Swine flu and the financial crisis


I guess that Swine Flu is a bit like the financial crisis, in a way. One started in the US on the back of bad policy – forcing banks to lend to minorities who couldn't repay, bad regulation, the government creating lenders who were too big to fail – and the other came from Mexico, with bad farming practices.

They both infected other countries with alarming speed, thanks in one case to modern electronic communications and in the other to daily international air travel. They remind us what a small, interconnected global village we now live in.

They are both things we have not seen before, since 1933 in one case and 1918 in the other, and since then, things have changed (financial institutions and trade, viral strains). So we don't really know how to cure them.

They've both caused panics which seem disproportionate to the reality. As ASI author Terence O'Halloran pointed out in a letter to the Daily Telegraph on Friday, 36,000 people a year routinely die of seasonal flu in the United States, but there was hysteria over a single death from Swine Flu. And both have a real impact on the economy and on output.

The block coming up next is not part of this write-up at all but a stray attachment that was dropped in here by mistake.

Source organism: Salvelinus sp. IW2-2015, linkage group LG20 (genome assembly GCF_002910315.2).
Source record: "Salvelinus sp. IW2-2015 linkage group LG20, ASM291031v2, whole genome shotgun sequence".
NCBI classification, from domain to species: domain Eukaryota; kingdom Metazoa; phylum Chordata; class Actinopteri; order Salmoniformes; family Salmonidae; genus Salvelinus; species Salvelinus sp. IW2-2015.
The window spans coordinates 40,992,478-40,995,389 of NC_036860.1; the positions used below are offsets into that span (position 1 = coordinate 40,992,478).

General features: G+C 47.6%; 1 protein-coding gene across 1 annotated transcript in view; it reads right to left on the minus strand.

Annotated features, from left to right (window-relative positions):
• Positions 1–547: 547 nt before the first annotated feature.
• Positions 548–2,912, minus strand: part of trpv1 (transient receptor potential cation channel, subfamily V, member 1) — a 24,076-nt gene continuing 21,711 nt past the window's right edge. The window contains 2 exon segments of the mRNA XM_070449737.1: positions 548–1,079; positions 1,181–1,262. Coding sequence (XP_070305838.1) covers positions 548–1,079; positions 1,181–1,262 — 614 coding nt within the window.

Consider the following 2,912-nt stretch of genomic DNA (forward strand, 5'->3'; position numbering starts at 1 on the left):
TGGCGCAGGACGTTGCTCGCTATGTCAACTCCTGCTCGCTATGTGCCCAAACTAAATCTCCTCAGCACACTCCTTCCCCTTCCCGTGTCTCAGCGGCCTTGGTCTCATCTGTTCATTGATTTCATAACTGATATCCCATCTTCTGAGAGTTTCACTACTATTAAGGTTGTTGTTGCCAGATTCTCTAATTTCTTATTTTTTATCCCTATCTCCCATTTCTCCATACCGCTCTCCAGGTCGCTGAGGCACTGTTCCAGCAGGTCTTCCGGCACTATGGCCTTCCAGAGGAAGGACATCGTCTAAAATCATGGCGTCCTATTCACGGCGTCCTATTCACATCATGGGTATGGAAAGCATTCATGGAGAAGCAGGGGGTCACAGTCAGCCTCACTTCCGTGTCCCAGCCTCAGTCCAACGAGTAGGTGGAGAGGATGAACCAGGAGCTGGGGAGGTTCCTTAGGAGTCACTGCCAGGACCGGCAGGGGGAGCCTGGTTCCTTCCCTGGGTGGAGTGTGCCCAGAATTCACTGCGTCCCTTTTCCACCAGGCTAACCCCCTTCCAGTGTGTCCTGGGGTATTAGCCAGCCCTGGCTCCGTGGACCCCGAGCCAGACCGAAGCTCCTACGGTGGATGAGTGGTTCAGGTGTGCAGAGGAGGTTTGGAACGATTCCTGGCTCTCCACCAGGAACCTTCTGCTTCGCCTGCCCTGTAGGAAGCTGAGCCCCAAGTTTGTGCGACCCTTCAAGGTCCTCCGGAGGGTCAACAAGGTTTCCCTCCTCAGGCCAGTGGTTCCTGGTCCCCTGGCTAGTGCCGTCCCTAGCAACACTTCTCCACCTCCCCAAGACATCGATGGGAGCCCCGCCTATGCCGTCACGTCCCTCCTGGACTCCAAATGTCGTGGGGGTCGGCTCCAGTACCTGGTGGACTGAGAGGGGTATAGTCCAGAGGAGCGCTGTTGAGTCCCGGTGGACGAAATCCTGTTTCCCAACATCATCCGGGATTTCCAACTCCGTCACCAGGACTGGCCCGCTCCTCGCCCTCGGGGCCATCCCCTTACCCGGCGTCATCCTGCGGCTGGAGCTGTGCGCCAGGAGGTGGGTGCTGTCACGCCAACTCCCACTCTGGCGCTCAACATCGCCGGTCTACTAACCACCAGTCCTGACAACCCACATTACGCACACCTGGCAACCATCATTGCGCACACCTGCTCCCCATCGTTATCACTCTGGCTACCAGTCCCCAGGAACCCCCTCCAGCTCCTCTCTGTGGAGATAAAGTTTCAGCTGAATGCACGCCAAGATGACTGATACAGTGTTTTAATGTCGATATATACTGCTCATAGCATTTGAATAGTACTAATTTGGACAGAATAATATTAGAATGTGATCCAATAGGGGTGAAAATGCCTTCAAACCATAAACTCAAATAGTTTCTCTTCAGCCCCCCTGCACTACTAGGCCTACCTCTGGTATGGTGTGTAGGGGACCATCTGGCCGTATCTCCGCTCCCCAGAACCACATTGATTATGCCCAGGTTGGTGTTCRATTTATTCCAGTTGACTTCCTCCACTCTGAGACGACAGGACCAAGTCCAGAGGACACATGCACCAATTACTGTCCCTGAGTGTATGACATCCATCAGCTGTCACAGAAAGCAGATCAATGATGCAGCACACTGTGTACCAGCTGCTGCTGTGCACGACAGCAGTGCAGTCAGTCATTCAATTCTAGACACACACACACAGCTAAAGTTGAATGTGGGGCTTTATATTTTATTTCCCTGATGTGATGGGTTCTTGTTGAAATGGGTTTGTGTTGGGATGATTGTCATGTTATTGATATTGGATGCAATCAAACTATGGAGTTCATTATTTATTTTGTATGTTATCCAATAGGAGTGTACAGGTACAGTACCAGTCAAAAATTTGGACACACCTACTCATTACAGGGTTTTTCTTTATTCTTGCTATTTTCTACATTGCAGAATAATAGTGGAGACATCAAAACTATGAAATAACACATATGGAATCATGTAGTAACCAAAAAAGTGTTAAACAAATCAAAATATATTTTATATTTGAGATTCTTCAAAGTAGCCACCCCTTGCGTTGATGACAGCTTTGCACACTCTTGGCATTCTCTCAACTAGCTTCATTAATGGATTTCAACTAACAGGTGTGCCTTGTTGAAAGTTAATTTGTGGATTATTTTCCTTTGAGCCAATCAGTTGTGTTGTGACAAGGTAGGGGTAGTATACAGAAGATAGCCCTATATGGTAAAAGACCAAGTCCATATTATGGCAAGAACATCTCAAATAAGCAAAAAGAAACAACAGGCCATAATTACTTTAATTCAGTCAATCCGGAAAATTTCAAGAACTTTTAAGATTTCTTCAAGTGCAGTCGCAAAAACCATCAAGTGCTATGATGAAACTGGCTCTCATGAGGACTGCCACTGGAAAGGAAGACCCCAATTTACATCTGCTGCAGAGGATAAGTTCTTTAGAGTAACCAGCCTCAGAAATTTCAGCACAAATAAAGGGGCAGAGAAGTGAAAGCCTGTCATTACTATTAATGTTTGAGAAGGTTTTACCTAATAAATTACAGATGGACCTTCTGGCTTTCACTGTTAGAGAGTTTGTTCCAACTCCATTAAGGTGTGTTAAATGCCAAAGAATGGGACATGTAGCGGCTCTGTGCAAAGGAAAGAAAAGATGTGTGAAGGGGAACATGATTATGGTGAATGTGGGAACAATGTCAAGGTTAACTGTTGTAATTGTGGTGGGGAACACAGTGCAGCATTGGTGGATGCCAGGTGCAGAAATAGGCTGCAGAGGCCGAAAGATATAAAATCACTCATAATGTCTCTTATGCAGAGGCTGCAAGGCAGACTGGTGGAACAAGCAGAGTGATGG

Ultimately it will not be elaborate technologies that defeat them, but basic, sound, common sense. Keynesian makework programmes, massive borrowing and quantitative easing will not cure the financial problem. Only sound money, freer trade, lower tax and regulatory burdens on business and better (not more) regulation on the banks will cure the financial problem. And sound hygiene, and putting infected people (like infected assets) into isolation will have more effect on Swine Flu than any of the latest anti-virals.

And we will learn that, just as the human body has amazing powers of fighting infection and recuperating from it, so does market capitalism have amazing powers to restore itself to health. Provided that the policy doctors let it, of course.